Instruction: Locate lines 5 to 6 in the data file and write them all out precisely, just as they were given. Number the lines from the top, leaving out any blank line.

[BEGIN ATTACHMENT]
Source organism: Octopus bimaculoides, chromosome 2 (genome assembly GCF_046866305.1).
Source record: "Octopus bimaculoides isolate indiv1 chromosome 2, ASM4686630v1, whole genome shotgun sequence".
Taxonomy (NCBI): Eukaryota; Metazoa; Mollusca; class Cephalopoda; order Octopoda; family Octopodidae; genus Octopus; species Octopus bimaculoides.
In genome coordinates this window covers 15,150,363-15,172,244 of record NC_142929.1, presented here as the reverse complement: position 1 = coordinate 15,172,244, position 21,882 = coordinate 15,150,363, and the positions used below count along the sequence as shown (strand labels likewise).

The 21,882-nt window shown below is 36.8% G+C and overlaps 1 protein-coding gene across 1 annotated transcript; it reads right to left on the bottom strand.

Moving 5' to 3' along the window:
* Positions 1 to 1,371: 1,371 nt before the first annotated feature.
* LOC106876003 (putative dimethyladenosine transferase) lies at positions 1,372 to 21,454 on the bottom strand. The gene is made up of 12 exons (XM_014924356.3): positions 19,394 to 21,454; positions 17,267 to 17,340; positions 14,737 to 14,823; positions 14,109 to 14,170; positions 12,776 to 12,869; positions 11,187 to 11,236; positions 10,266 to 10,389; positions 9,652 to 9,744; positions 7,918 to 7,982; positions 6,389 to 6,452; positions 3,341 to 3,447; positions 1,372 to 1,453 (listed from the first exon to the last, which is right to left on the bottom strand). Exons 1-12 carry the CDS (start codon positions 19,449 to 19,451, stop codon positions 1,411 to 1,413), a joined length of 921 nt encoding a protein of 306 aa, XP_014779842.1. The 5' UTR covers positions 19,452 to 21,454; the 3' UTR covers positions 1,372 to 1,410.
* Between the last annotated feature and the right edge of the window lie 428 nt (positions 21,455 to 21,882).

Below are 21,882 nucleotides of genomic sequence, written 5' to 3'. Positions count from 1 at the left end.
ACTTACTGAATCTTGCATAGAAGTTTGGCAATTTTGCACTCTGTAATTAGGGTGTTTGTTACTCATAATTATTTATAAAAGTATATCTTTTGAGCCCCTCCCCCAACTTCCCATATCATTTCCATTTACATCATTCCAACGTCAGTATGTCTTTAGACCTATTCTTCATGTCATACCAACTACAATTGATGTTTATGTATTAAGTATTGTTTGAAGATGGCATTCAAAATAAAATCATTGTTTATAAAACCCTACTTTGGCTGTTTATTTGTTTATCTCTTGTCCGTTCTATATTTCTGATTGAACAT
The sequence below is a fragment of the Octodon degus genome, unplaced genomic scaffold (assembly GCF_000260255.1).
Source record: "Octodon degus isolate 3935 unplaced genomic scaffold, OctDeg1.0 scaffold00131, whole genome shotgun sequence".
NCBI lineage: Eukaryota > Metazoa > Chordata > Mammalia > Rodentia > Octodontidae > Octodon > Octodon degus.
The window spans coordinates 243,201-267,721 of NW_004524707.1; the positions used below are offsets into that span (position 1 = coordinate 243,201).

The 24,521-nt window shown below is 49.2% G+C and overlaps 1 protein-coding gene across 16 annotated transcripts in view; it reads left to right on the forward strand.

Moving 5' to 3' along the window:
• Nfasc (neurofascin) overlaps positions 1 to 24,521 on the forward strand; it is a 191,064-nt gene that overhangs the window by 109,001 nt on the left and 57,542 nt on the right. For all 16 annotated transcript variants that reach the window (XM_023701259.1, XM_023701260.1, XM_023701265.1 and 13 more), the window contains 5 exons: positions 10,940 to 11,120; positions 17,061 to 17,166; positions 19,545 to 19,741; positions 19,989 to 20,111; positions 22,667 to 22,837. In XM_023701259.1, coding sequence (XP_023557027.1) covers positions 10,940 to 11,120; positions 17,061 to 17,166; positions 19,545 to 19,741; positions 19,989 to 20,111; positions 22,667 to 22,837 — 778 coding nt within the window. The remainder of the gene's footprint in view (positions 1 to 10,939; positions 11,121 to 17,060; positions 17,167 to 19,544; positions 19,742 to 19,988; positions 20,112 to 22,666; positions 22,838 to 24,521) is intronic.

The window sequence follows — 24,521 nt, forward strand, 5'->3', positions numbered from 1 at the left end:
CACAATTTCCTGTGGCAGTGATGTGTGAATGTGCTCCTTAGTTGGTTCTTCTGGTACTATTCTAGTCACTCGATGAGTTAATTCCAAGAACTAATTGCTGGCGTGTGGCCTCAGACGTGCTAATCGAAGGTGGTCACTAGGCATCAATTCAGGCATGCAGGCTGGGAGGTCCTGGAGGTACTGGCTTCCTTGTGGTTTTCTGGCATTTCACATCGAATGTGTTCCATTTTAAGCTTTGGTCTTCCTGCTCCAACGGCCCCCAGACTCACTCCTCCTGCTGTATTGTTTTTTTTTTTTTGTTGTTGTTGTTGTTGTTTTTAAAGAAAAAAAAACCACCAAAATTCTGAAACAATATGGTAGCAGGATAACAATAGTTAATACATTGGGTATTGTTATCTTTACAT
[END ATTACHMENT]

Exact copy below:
The 21,882-nt window shown below is 36.8% G+C and overlaps 1 protein-coding gene across 1 annotated transcript; it reads right to left on the bottom strand.

Moving 5' to 3' along the window: